MS. ANN MCDONALD: Well, as I say, I know there’s an annual financial statement audit of the teachers’ plan. I’m not aware if there have been additional non-financial audits conducted at this point in time.


The Auditor General’s Office, of course, we conduct the Public Accounts audit but there are many entities - in fact, the vast majority of entities within the government reporting entity, like agencies, boards and commissions are not audited by our office so it’s fairly usual, and in many jurisdictions that is the case that the audit office conducts certain audits but not all audits.


The fact that the Teachers’ Pension Plan is not subject to audit by this office - I guess our main concern is that it’s audited by somebody and I guess it would be hopeful that the recommendation that we made on the Public Service Superannuation Plan was perhaps embraced, as well, by the governing board of the teachers’ plan to have - if they haven’t already - external audits covered on such things as investment performance and investment management.


MR. CHAIRMAN: For the final round, to the Liberal caucus. Mr. Rankin.


MR. RANKIN: I have no further questions on this.


MR. CHAIRMAN: Are there any further questions from any of the other members? Mr. Maguire.


MR. MAGUIRE: I’ll just make it quick. In your view, how can the relationship between your office and the Department of Finance and the Treasury Board improve - if you had a magic wand?


MS. ANN MCDONALD: I’m hesitating because I think we actually have an excellent working relationship. We deal with them all the time. We have differences of opinions on various matters, but at the end of the day, we either work through them or we agree to disagree. There will always be that in a professional environment, but we certainly respect their work. We believe they respect our work and we have a very cordial and good working relationship.


We’ve dealt mostly with the Department of Finance, of course, as they were before. The Treasury Board we’ve dealt with on some various matters and there has been no issue there from a financial audit perspective. So on a go-forward, I guess I’m hoping for and anticipate that good relationship to continue.


MR. CHAIRMAN: Mr. Gough.


MR. GOUGH: I just have one final question. I have a question on the 2013 budget revenue projections. Acknowledging that the projections have to be based on reasonable assumptions, I’m wondering if your office has any information on how these projections fared in the current fiscal year.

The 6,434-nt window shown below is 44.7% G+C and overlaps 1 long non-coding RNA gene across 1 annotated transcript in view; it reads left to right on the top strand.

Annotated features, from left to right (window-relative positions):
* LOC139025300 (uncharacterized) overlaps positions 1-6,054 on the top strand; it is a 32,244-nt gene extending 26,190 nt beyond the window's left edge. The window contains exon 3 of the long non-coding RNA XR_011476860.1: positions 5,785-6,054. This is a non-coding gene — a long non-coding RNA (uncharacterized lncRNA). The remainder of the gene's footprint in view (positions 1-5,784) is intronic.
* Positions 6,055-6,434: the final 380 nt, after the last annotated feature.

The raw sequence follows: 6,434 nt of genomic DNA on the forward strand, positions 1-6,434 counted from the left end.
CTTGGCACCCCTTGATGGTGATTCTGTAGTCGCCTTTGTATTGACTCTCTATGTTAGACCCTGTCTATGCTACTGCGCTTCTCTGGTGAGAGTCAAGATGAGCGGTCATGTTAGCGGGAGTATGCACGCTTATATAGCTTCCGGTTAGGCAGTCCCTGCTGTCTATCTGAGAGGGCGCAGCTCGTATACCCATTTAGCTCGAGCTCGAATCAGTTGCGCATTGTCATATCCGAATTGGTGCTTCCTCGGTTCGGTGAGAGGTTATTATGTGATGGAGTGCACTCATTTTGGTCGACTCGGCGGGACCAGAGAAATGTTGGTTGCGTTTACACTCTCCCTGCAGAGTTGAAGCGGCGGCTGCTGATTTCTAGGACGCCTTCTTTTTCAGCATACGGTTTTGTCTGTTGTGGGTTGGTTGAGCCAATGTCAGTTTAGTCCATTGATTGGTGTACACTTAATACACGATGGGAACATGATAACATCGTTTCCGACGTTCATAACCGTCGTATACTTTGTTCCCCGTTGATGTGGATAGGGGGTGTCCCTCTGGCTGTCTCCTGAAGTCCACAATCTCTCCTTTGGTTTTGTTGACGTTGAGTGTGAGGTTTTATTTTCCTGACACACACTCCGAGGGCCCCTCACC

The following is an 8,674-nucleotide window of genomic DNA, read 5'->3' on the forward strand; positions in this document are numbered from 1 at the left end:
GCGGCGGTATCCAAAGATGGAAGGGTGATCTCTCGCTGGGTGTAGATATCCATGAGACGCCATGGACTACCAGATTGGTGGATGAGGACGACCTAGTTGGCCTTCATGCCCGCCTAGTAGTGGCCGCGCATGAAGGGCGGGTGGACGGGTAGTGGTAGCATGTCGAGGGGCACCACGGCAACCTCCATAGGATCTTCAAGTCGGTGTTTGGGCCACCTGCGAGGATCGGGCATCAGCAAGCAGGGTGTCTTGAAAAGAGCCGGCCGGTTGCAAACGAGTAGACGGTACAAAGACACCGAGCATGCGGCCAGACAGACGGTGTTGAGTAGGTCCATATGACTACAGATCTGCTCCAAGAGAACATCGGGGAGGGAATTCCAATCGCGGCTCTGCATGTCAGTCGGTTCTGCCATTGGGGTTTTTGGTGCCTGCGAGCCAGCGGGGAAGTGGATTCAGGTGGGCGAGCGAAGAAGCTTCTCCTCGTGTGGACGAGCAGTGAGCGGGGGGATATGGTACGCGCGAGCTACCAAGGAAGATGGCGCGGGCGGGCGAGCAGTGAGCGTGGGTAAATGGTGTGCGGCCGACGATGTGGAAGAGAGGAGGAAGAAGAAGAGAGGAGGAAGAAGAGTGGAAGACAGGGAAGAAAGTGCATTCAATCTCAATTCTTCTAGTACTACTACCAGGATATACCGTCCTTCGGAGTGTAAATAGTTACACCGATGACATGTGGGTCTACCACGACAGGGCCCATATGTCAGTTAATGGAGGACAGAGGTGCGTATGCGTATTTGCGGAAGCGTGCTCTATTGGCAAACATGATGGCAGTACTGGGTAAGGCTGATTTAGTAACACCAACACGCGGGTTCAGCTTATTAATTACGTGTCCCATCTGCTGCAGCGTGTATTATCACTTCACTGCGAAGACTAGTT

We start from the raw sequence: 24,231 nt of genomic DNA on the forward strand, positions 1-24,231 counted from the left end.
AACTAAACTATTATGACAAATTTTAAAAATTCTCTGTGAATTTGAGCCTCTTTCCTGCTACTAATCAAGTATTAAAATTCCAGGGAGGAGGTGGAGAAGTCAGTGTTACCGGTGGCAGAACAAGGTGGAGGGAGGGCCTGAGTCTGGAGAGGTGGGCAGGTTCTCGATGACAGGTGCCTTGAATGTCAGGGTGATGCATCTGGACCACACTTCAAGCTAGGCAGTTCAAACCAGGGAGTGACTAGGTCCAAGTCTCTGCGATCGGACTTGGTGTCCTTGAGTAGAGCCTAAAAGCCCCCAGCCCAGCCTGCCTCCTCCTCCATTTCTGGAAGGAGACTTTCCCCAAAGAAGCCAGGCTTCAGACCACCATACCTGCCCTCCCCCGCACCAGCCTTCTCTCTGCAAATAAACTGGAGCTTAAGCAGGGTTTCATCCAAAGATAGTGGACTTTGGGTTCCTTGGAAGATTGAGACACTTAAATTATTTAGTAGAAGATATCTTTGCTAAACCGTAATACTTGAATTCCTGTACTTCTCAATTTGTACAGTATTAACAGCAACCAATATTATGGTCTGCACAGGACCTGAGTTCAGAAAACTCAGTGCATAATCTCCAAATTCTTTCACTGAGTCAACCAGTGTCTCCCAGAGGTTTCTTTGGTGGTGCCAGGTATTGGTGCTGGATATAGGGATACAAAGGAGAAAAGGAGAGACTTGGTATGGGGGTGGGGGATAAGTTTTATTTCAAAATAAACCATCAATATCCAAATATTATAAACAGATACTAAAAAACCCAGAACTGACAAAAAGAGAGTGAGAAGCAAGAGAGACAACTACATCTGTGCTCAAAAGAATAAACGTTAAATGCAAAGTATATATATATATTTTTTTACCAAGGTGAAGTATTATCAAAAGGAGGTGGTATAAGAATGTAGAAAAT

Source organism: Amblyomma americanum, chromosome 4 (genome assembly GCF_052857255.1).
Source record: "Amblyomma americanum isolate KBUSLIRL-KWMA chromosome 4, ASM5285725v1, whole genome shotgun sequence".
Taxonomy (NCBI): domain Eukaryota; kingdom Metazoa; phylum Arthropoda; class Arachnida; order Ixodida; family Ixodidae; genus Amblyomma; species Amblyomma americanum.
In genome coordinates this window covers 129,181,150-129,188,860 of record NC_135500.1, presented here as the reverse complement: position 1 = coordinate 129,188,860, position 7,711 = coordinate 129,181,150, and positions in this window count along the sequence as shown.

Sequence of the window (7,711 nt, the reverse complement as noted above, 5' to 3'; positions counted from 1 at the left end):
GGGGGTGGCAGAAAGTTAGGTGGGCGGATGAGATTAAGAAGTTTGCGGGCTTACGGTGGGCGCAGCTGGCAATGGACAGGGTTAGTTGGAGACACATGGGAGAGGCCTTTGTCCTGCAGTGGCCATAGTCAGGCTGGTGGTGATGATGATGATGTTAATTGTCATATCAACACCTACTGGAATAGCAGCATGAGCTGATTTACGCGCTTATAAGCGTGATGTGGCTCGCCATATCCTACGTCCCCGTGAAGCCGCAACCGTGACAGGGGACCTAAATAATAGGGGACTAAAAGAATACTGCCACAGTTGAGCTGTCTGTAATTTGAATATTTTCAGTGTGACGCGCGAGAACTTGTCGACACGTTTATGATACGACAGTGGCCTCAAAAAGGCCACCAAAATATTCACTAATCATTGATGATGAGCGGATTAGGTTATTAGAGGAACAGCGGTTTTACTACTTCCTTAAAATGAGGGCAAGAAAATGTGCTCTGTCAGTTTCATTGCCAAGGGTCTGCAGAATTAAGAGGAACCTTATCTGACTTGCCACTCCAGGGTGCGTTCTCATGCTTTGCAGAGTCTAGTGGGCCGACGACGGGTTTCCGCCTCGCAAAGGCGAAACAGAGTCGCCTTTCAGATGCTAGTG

MS. ANN MCDONALD: Just to clarify, this is the 2013-14 budget that you’re speaking about and how it transpired as this year has progressed?


MR. GOUGH: Yes. Where do we sit?


MS. ANN MCDONALD: We don’t continually audit this as it happens. I guess the only information that we have on those assumptions that were used and how they have come to be during the current year is the same information that you would have, which was included in the forecast update of December 19th. I think in that, it indicated why there were adjustments to certain tax revenues and there were some prior year adjustments, and that was based on some - I think in the case of the tax revenue, personal income taxes had to do with the tax yield was not as great as was anticipated, so that’s for every dollar how much tax will be generated, that’s what the tax yield is. Then on the HST side, I think there was a downward estimate of the growth rate in household income available for consumption, which would generate HST revenue.


In terms of our involvement with that, we will be looking at how those 2013-14 assumptions feed into the 2014-15 assumptions when we do our work on the revenue estimates over the next few months. We haven’t started the process yet, but we’ll look to see what has transpired and how that will influence what they estimate will transpire.


MR. GOUGH: Thank you.


MR. CHAIRMAN: Mr. Rankin.


MR. RANKIN: I just wanted to make one final comment. I would just like to thank the Auditor General’s Office for coming here today and for responding so promptly and all the important work, and a special thanks to Mr. Lapointe.


MR. CHAIRMAN: Thank you, Mr. Rankin. If there are no further questions, we will allow the Acting Auditor General, Mr. Horgan, to provide us with some closing comments.


MR. HORGAN: Thank you, Mr. Chairman. In conclusion I simply want to express our appreciation for the interest this committee has on the work that we do and for inviting us here this morning to answer questions. It’s always a pleasure to serve the information needs of this committee.


MR. CHAIRMAN: Thank you, Mr. Horgan.


We stand adjourned.


[The committee adjourned at 10:35 a.m.]